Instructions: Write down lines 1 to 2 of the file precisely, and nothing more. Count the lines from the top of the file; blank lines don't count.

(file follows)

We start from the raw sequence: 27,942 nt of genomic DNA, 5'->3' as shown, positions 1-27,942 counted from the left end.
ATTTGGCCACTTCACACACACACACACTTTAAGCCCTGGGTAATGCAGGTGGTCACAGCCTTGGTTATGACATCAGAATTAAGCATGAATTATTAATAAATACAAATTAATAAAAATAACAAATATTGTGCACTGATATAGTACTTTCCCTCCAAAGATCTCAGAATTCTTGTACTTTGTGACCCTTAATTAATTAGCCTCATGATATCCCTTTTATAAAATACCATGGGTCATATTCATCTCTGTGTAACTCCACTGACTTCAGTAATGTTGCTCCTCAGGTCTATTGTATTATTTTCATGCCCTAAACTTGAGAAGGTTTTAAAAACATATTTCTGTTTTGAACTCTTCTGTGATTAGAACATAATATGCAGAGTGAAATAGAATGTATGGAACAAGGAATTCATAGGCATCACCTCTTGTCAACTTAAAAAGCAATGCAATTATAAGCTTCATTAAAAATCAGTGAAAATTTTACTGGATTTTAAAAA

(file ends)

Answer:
We start from the raw sequence: 27,942 nt of genomic DNA, 5'->3' as shown, positions 1-27,942 counted from the left end.
ATTTGGCCACTTCACACACACACACACTTTAAGCCCTGGGTAATGCAGGTGGTCACAGCCTTGGTTATGACATCAGAATTAAGCATGAATTATTAATAAATACAAATTAATAAAAATAACAAATATTGTGCACTGATATAGTACTTTCCCTCCAAAGATCTCAGAATTCTTGTACTTTGTGACCCTTAATTAATTAGCCTCATGATATCCCTTTTATAAAATACCATGGGTCATATTCATCTCTGTGTAACTCCACTGACTTCAGTAATGTTGCTCCTCAGGTCTATTGTATTATTTTCATGCCCTAAACTTGAGAAGGTTTTAAAAACATATTTCTGTTTTGAACTCTTCTGTGATTAGAACATAATATGCAGAGTGAAATAGAATGTATGGAACAAGGAATTCATAGGCATCACCTCTTGTCAACTTAAAAAGCAATGCAATTATAAGCTTCATTAAAAATCAGTGAAAATTTTACTGGATTTTAAAAA